Are we expecting too much from our heroes? As communities look to remove statues and strip names from buildings, perhaps we need to take a step back and really use these experiences as learning experiences. As I write for Medium this week, as part of my Ashoka Foundation Changemaker Education work:
If we truly want to teach empathy, we need to embrace flawed heroes. We need our kids to know that many of our Founding Fathers were both great leaders and slave owners. We need them to know that two of the greatest ballplayers to ever lace up their cleats — Shoeless Joe Jackson and Pete Rose — will never be in the Hall of Fame because they broke the rules of the game. They need to know that modern-day presidents can be great world leaders, yet have personal moral deficiencies.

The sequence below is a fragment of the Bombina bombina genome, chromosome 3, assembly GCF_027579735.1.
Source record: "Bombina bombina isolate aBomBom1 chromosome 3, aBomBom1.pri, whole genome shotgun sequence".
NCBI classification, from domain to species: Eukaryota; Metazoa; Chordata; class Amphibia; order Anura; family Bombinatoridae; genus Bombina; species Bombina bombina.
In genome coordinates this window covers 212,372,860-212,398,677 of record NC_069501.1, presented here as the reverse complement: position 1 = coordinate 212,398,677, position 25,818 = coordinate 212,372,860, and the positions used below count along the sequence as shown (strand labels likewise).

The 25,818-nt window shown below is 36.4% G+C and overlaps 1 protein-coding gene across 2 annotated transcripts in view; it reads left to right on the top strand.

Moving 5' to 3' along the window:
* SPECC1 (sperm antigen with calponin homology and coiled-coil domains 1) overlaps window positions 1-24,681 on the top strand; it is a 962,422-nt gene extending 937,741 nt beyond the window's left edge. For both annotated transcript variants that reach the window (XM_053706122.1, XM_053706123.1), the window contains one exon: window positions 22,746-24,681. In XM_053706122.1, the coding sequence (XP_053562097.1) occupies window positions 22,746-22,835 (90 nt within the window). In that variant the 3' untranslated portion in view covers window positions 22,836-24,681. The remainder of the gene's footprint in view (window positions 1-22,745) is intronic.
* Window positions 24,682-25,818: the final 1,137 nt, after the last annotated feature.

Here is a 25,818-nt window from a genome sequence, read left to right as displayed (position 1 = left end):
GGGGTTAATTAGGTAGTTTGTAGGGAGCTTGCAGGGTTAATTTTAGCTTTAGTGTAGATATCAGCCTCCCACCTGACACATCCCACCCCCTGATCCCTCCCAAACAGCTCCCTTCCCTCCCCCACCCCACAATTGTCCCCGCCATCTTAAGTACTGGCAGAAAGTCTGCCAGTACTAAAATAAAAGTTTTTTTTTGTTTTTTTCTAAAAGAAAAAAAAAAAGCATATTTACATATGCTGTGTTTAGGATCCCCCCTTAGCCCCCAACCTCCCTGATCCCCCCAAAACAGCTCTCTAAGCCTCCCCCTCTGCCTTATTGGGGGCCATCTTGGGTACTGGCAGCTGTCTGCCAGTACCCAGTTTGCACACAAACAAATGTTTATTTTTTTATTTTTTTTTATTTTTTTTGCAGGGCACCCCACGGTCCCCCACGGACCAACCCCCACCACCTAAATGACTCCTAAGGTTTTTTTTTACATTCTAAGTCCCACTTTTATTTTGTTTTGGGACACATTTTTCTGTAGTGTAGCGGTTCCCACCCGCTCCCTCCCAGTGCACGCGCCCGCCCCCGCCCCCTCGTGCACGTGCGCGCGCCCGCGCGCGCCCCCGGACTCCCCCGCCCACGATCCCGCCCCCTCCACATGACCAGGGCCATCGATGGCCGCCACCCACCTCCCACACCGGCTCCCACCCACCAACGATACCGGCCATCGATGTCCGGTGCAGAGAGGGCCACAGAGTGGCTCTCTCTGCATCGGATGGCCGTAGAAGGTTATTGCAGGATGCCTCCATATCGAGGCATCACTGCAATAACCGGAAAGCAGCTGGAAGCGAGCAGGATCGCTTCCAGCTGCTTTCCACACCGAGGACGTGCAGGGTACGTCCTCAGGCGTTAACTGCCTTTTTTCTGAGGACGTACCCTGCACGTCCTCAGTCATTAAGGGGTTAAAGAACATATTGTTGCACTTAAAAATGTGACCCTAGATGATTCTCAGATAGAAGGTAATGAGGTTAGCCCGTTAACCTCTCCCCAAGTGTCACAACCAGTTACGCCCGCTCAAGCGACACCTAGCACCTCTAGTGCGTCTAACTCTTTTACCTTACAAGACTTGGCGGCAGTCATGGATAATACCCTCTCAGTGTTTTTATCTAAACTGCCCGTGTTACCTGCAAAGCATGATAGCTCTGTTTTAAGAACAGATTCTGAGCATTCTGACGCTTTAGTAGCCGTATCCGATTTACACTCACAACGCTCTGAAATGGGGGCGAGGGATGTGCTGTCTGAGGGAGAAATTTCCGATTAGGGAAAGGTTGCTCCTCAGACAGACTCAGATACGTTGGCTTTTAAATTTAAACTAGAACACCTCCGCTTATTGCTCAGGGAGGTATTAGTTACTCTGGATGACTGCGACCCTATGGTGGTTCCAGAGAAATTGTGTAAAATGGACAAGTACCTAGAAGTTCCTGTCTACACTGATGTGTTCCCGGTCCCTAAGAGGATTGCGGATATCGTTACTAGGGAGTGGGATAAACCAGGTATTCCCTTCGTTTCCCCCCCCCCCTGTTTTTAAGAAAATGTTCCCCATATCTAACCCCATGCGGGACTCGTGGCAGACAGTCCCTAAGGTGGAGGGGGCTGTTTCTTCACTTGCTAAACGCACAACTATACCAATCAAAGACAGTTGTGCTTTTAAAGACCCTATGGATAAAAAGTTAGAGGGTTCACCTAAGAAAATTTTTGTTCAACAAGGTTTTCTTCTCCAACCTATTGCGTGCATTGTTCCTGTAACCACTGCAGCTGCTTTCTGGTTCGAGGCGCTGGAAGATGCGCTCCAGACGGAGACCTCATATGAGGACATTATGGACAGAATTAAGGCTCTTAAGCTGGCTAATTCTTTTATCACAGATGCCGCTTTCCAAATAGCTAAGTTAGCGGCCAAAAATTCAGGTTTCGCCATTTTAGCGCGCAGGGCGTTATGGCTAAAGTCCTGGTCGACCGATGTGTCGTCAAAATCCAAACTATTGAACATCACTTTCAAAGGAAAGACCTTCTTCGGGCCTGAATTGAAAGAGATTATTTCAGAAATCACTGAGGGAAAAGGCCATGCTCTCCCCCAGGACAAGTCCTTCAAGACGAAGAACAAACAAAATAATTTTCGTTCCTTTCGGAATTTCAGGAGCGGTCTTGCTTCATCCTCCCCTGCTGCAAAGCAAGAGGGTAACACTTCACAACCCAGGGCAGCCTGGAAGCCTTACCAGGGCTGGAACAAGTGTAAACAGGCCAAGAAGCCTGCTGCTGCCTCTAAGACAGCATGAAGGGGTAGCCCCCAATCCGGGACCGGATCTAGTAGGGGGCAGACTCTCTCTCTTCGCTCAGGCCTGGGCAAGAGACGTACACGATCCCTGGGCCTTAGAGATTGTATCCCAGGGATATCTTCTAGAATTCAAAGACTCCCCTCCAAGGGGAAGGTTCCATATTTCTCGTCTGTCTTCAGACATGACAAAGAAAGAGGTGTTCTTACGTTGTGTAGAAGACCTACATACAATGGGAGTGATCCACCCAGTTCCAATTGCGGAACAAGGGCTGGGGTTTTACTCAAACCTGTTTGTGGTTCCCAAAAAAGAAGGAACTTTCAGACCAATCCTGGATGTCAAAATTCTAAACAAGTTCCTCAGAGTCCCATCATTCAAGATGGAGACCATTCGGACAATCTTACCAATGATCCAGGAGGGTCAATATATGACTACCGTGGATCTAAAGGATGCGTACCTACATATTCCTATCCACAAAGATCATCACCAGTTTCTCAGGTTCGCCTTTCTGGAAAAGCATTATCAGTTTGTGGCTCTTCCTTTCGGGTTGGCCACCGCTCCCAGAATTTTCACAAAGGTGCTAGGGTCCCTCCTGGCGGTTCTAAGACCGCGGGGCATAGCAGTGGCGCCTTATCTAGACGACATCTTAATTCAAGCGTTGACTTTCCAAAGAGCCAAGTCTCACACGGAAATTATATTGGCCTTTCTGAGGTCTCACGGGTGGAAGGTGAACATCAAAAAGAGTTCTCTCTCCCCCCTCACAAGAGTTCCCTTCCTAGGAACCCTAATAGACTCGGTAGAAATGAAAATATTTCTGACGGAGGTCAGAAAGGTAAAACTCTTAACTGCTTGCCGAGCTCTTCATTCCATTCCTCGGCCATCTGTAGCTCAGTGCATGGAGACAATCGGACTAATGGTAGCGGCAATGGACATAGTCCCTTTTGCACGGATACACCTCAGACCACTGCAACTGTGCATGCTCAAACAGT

Before we call for another statue to be removed or holiday to be renamed or history to be rewritten, we must remember that mankind was built on a history of sin, fallibility, and missteps. Instead of wiping it from the history annals, perhaps we should use it as a teaching experience, an opportunity to show our children that even the most imperfect of people can do great things. After all, isn’t that the role of a true hero, to inspire us and instill a belief that we, too, can accomplish the impossible?